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Sunday, April 1, 2007

Frequent long-haul flights bad for health: study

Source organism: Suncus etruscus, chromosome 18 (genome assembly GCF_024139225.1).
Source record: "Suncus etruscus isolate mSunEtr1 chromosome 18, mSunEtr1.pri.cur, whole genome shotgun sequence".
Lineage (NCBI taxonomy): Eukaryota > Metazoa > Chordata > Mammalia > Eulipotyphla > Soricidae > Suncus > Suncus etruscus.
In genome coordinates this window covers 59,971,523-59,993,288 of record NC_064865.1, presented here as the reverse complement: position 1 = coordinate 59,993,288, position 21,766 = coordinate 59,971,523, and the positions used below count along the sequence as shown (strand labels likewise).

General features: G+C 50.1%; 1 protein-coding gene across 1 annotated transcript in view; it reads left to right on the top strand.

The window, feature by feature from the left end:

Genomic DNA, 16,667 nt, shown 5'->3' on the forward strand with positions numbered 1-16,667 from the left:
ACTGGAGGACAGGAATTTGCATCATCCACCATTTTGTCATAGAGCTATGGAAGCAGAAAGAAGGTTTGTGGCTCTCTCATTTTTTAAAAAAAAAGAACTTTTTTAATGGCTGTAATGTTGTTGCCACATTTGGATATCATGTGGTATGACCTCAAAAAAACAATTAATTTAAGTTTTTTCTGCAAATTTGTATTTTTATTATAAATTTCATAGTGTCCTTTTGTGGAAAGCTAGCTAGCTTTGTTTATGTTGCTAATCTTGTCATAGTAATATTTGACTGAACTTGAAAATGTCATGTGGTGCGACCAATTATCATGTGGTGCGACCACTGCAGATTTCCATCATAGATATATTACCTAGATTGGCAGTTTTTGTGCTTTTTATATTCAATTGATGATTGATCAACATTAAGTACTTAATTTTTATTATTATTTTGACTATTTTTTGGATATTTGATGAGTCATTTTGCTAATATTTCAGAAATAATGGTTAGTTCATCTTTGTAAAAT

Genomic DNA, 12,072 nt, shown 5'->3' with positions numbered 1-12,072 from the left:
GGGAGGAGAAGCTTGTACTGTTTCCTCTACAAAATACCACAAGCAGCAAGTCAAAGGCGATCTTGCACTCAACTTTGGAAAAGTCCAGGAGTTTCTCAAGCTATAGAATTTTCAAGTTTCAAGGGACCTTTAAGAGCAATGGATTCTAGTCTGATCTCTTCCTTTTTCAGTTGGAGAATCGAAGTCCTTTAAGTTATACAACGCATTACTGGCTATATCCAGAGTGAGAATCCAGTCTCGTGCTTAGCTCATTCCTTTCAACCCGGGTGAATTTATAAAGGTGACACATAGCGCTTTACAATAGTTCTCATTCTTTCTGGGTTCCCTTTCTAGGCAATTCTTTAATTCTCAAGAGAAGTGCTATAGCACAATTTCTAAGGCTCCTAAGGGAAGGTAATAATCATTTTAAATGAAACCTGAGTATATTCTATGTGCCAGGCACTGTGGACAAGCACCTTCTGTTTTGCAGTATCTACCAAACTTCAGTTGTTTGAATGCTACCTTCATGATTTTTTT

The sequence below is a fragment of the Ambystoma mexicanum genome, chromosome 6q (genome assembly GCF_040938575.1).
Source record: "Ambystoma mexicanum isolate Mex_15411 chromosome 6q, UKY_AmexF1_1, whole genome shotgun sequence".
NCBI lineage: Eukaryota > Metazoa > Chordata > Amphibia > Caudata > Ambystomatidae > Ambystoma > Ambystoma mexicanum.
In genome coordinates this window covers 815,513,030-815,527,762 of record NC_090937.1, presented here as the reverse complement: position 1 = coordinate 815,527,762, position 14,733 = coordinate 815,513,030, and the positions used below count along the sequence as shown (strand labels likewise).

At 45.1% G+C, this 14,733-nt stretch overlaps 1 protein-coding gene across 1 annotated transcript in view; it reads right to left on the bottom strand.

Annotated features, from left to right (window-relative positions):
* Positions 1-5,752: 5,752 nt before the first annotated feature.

NEW YORK: Airplane crew and passengers who frequently fly between several time zones face a number of health problems including disruptions in a woman’s menstrual cycle and even short-term psychiatric disturbances, researchers from the UK warn in a report published on Thursday in The Lancet.There seems to be no getting use to long-haul flights, according to researchers who report that flight crews who regularly take long journeys are not protected from the effects of jet lag such as poor and interrupted sleep, mood changes, irritability, stomach problems, and decreased brain power.Jet lag from crossing several time zones also causes a dip in an athlete’s performance, note Jim Waterhouse and two associates from the Research Institute for Sport and Exercise Sciences at Liverpool John Moores University.Jet lag is worse for older travellers, and its severity increases with the number of time zones crossed. “If the journey crosses fewer than about three time zones, then jet lag is unlikely to be a major difficulty for most people,” the authors write.The direction of travel also matters, Waterhouse and colleagues say, with flights to the east bringing more jet lag than flights to the west.So how long will it last? Jet lag caused by eastbound flights lasts for several days “roughly equal to two-thirds of the number of time zones crossed, and about half the number of time zones crossed for westward flights,” Waterhouse and colleagues report.Currently, there is no cure for jet lag, but there are some things frequent long-haul travellers can do to try to lessen the impact of jet lag upon arrival. For journeys that cross more than three time zones, travellers can help the body clock adjust by deliberately seeking or avoiding sunlight at the new destination, the investigators offer.Trying to maintain alertness during the day at the new destination by exercising and/or drinking caffeinated beverages may also help. The jury is still out on the value of taking the hormone melatonin to curb jet lag, the authors say. Melatonin is secreted during sleep and has been implicated in jet lag, but Waterhouse and colleagues don’t advise using melatonin until more research is conducted.What’s needed, they conclude, is a “more detailed understanding of the molecular changes associated with time zone changes...with a view to developing drugs to promote clock adjustment and further assessments of new sleep-promoting and alertness-promoting drugs.”—Reuters